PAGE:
Charles William was estranged from everyone in the family, including his two grown sons and his brother.

When I learned of his death, I contacted his ex-wife, who had not known about it. She notified his sons. I also called the last number I had for his brother, Bub. I reached Bub's wife and learned that they had been divorced several years ago. She gave me his new number, and I was able to renew contact with him and let him know about his brother's death.

So, the eight cousins are now four. On the positive side, we've now reconnected with Cousin Bub. And, as my cousin, Debi, dryly pointed out, she and I are no longer a minority.

If there are any estrangements in your family that are within your power to heal, I would urge you to consider starting off the new year by making that effort. Family is important and grows even more so as that family begins shrinking.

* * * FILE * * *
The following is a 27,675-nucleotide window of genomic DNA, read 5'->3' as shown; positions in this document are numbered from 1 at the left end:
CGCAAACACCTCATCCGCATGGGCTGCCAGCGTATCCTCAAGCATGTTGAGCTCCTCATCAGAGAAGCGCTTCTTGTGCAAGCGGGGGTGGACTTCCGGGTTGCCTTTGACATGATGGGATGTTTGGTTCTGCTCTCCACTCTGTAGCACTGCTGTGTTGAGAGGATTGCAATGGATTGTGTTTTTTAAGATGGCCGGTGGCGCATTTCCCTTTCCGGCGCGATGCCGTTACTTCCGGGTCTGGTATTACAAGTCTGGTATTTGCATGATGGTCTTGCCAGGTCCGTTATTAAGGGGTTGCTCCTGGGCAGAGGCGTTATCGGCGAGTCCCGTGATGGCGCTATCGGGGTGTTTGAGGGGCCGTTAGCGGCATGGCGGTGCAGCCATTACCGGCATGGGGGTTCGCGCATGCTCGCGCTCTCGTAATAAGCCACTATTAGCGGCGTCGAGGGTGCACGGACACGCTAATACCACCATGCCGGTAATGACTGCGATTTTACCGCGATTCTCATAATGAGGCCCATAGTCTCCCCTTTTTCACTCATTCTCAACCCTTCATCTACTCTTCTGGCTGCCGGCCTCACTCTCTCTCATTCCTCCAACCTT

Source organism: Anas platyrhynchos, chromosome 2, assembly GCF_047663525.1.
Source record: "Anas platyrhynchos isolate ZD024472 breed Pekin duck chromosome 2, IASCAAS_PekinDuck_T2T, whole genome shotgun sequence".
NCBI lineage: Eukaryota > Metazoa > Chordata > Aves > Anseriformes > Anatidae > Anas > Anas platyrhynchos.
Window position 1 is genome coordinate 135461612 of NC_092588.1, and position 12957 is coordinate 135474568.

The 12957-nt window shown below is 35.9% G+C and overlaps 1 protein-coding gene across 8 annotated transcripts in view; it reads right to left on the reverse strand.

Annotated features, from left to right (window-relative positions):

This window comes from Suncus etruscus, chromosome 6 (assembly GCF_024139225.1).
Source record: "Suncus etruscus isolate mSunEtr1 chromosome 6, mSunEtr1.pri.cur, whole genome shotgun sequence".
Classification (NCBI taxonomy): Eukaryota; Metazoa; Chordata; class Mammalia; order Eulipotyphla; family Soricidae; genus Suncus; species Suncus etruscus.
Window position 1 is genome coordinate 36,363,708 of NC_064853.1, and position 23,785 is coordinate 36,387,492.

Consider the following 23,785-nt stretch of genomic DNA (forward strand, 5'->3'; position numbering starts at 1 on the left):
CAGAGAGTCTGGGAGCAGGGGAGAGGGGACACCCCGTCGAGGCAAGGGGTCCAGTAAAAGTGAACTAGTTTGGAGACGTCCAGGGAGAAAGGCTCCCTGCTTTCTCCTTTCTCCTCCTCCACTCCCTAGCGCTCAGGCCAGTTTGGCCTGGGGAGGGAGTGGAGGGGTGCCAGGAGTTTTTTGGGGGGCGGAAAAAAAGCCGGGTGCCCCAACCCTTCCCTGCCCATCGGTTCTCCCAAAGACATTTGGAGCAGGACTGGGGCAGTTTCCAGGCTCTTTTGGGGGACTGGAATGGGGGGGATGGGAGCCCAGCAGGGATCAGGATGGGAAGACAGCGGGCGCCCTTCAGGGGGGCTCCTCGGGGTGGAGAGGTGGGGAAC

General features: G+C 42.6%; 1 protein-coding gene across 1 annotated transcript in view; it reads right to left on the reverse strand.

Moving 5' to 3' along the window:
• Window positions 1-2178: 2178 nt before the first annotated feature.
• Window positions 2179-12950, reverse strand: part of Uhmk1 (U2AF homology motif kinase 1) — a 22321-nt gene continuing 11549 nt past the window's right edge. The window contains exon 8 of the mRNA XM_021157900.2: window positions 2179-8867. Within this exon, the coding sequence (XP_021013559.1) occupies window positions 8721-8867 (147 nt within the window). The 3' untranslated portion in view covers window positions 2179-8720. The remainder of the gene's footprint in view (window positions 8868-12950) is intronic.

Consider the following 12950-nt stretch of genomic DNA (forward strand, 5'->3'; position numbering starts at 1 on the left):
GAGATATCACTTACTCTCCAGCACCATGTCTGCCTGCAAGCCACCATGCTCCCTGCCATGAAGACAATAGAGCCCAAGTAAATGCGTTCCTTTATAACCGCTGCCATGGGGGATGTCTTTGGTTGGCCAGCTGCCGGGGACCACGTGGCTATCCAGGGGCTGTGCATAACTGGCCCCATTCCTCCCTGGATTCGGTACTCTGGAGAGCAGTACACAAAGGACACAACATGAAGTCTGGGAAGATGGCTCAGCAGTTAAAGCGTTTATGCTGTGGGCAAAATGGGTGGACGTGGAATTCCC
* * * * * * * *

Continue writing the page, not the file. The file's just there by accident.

I wrote a draft of this post right after learning of Charles Williams' death over a year ago but, for whatever reason, never published it. It seemed right to do it now, before any more time passes.

Saturday, December 24, 2016

Merry Christmas

To all of you who so faithfully support and encourage me here on this humble blog, thank you and Merry Christmas!

Friday, December 02, 2016

Fantasy Forest at Leila Arboretum

Doug's brother, Dennis, lives not far from the Leila Arboretum in Battle Creek, Michigan; so the three of us occasionally visit there together. I had previously posted about the Fantasy Forest at Leila Arboretum here; but, on our most recent visit this past October, we found that several more sculptures had been added.

There is so much detail in these sculptures that they really need to be seen from all angles, but then you'd be bored silly with all the pictures.

Backpacker Moose

Paul Bunyan and His Blue Ox, Babe